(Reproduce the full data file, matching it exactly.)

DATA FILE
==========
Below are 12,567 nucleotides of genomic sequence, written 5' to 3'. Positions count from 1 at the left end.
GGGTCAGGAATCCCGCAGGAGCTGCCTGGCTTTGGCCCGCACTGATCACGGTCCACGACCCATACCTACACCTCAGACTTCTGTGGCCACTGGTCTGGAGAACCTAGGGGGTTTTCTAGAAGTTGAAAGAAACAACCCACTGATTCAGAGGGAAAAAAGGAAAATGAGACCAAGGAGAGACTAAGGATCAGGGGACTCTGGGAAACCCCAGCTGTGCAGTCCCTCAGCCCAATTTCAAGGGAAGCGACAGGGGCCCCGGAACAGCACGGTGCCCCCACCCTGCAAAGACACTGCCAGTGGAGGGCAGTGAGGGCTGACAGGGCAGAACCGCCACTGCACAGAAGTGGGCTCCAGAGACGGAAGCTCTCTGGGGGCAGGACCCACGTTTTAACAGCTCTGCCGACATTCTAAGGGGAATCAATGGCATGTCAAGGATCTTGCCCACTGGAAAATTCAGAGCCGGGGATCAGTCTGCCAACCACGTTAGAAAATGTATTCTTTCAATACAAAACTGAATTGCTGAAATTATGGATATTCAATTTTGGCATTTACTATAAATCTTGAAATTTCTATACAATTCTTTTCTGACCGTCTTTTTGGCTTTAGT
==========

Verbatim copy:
Below are 12,567 nucleotides of genomic sequence, written 5' to 3'. Positions count from 1 at the left end.
GGGTCAGGAATCCCGCAGGAGCTGCCTGGCTTTGGCCCGCACTGATCACGGTCCACGACCCATACCTACACCTCAGACTTCTGTGGCCACTGGTCTGGAGAACCTAGGGGGTTTTCTAGAAGTTGAAAGAAACAACCCACTGATTCAGAGGGAAAAAAGGAAAATGAGACCAAGGAGAGACTAAGGATCAGGGGACTCTGGGAAACCCCAGCTGTGCAGTCCCTCAGCCCAATTTCAAGGGAAGCGACAGGGGCCCCGGAACAGCACGGTGCCCCCACCCTGCAAAGACACTGCCAGTGGAGGGCAGTGAGGGCTGACAGGGCAGAACCGCCACTGCACAGAAGTGGGCTCCAGAGACGGAAGCTCTCTGGGGGCAGGACCCACGTTTTAACAGCTCTGCCGACATTCTAAGGGGAATCAATGGCATGTCAAGGATCTTGCCCACTGGAAAATTCAGAGCCGGGGATCAGTCTGCCAACCACGTTAGAAAATGTATTCTTTCAATACAAAACTGAATTGCTGAAATTATGGATATTCAATTTTGGCATTTACTATAAATCTTGAAATTTCTATACAATTCTTTTCTGACCGTCTTTTTGGCTTTAGT